extremes seem to be an interpretation of You're Not Going To Need It
      where you never abstract anything vs. abstracting everything into
      space a la Spolesky's criticisms of Architecture Astronauts. There is
      perhaps some connotation that Agile is the former and classic
      Waterfall is the latter. When, of course, the best thing is somewhere
      in the middle and actually requires experience and effort to dial in
      just right for your particular project.

      So, anyway, the rework may or may not be a waste depending on what
      that rework is, and why it was done. :-)


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    • Gary Brown
      Hi, Alan, After reading through this thread, I am wondering if you understand Simplicity, the way Kent intended. You get simple code through TDD
      Message 35 of 35 , Feb 27, 2008
        Hi, Alan,
        After reading through this thread, I am wondering if you understand Simplicity, the way Kent intended.  You get simple code through TDD (Red->Green->Refactor) and YAGNI.  You get low coupling, high cohesion, less redundancy, and conformance to design patterns through BDUF.  Teach people TDD, and they will understand simplicity.  You're not trying to create your own brand of XP, are you?  8^)
        ----- Original Message -----
        Sent: Wednesday, February 27, 2008 2:54 PM
        Subject: RE: [leanprogramming] Re: Does agile *cause* rework that is waste?

        I'm not saying this is true for you. In training thousands of
        developers, I'm saying many more don't understand simplicity at the
        level you obviously do than understand it. I can teach qualities a lot
        easier than I can teach simplicity. If someone gets simplicity at the
        level Kent and Ron and you get, no problems. We'll come to the same
        answer. But I'm having this discussion from an educator's role - how
        can I get others to get this - not how do I get this.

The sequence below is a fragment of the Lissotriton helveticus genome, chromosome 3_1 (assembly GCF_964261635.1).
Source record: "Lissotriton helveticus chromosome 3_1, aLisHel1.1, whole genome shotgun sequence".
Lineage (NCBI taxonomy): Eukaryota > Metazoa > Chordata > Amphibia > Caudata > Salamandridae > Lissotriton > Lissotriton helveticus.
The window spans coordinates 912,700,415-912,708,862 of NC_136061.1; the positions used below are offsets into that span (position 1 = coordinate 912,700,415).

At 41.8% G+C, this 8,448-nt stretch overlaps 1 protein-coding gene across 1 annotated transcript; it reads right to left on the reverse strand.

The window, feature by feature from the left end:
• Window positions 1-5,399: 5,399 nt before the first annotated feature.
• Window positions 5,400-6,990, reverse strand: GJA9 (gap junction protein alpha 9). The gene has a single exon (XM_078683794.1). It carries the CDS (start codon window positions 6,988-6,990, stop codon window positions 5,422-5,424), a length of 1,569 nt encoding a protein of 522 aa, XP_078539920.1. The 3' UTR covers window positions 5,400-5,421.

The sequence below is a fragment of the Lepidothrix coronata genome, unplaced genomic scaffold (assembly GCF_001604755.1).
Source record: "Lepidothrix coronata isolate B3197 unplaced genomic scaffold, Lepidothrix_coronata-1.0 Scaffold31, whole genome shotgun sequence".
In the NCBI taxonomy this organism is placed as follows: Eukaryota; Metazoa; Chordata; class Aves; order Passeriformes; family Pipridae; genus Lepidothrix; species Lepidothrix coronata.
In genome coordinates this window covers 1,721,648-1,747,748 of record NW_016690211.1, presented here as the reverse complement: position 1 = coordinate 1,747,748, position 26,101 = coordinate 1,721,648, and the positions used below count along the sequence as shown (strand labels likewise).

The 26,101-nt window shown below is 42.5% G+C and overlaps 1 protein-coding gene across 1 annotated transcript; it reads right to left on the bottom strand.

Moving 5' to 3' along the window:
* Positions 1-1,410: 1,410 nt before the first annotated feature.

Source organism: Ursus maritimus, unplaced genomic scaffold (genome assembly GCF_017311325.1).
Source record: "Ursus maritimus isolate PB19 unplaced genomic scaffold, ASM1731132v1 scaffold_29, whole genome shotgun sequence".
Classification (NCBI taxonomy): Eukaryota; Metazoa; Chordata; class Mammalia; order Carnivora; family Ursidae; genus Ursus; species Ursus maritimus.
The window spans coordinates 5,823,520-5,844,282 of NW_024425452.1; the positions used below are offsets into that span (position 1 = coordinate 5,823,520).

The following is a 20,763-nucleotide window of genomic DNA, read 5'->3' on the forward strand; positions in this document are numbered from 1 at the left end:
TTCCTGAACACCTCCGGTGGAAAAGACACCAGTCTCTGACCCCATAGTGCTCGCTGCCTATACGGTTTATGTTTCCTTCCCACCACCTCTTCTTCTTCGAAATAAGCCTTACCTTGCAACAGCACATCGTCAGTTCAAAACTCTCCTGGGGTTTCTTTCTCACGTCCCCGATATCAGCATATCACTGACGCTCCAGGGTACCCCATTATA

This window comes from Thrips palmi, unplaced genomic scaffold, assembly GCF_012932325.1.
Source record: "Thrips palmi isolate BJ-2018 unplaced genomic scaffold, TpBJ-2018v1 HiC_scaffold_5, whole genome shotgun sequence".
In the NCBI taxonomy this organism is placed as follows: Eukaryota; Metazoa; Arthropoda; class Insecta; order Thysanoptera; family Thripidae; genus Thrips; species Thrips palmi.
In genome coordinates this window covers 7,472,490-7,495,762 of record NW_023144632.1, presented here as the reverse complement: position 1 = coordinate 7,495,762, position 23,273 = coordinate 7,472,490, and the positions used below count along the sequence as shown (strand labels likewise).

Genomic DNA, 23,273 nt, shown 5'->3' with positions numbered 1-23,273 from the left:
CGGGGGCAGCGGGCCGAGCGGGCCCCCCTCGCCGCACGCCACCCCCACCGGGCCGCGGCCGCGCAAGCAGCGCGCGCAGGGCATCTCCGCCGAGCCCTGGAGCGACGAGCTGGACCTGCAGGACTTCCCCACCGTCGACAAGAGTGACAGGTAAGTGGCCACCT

Alan Shalloway, CEO, Sr. Consultant
        Net Objectives, Gold Level Sponsor of Agile 2007.
        Integrating people, process and technology through training, coaching
        and consulting.
        See http://www.netobjec tives.com/ courses/index. html for our list of
        nationally offered courses in Lean Software Development, Scrum,
        Requirements, OO, Design Patterns and TDD.
        Blogs and podcasts http://blogs. netobjectives. com/

        -----Original Message-----
        From: leanprogramming@ yahoogroups. com
        [mailto:leanprogramming@ yahoogroups. com] On Behalf Of Ilja Preuss
        Sent: Wednesday, February 27, 2008 12:14 PM
        To: leanprogramming@ yahoogroups. com
        Subject: Re: [leanprogramming] Re: Does agile *cause* rework that is

        Alan Shalloway wrote:

        > 1) what simple means appears self evident so it is harder to have a
        > Socratic discussion about it (I never argue code qualities, but simple
        > often turns into that)

        Mhh, don't share that experience.. .

        > 2) many people misinterpret some of the qualities (many people think
        > encapsulation means data hiding)

        I don't see how that's an argument *against* "simple"...

        > 3) simple is good (in the sense kent meant it) because it results in
        > good code qualities - so why not talk about them directly

        That's not really a reason, is it?

        > 4) you can more easily discuss how to get code qualities than you
        > simple code (meaning practices are easier to discuss in terms of code
        > qualities)

        That's absolutely *not* my experience. I find Kent's rules on simple
        code to be more actionable than anything else I've found about good
        code: write tests, see what ideas are in the code that aren't yet
        expressed and express them, look for duplication and remove, and don't
        write code that isn't needed yet. How much more concrete can it get???